The Hidden Machinery (research review)

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The Hidden Machinery: Essays on Writing by Margot Livesey (2017) makes me feel like a writer. Why? Because when I read it I am filled with a sense of recognition: I recognise the peculiar writery problems, I identify with the struggle for nuance and balance – and I can immediately see application to my own work. It’s a book for writers – and I’m a writer! There is no way I can reduce The Hidden Machinery down to #ThreeGifts; it’s one long, quirky, generous, endlessly fascinating gift. This review has already taken far too long because every time I pick up the book for quotable quotes I’m lost for 20 minutes reminding myself of Livesey’s tips on Creating Characters Who Walk off the Page (give a new character something in common with me – plus something we absolutely do not share), thoughts on the appeal of writing romance (the wonderful “possibilities for bad behaviour”) or lessons to be learnt from Shakespeare (“begin dramatically … don’t keep back the good stuff … don’t over explain”). Then there is this from the essay on Letting Our Characters Tell and Show: “Dialogue can allow us to convey information … of which neither the characters nor the narrator is fully aware. Dialogue is not only showing as opposed to telling, it is also showing what cannot be told.” And how about this analysis of Woolf’s approach to the description of characters: “She refuses to sum them up … We see them as they see themselves we see them as others see them. Forget the impressionists and think of Picasso depicting a woman’s face, fractured, from several angles”? Just don’t ask to borrow my copy. It’s not leaving my desk. Ever. #amwriting #amlearning #bookstagram #novelwriting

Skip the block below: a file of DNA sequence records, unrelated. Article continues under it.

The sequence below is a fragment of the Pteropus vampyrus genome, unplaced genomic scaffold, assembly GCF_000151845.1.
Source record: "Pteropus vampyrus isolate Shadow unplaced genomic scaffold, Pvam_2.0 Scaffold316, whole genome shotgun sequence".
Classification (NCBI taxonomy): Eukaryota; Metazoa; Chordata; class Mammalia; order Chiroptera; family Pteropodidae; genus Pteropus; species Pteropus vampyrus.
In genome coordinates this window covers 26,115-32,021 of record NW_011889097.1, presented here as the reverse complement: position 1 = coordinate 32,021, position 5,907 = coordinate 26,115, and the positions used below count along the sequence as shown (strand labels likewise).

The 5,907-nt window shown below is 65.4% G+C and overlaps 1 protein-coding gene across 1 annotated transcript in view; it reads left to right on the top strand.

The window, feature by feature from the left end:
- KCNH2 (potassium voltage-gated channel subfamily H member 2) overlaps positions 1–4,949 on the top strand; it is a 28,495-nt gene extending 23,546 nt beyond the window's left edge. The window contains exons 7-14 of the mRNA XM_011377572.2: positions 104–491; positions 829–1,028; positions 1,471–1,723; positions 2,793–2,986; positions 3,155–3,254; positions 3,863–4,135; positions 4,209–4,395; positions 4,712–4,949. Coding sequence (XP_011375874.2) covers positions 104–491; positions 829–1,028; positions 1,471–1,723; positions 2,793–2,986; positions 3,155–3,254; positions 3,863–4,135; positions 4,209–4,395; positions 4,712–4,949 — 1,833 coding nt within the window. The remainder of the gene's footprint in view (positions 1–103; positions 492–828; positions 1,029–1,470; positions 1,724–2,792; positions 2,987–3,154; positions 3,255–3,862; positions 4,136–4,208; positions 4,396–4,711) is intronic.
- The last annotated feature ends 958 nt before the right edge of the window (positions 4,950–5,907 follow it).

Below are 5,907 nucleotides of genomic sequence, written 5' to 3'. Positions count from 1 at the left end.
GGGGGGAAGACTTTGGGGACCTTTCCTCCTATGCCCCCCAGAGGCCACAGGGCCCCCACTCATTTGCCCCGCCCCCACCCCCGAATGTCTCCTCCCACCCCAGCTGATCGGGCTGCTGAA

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About Hannah

Author of literary historical fiction set in the First World War. Revising my first book, writing the next, seeking representation. Mountaineer, gardener, traveller, off-road runner. Africa, modern history, coffee, roses, films, book and unrealistic romance. NHS midwife in a former life.
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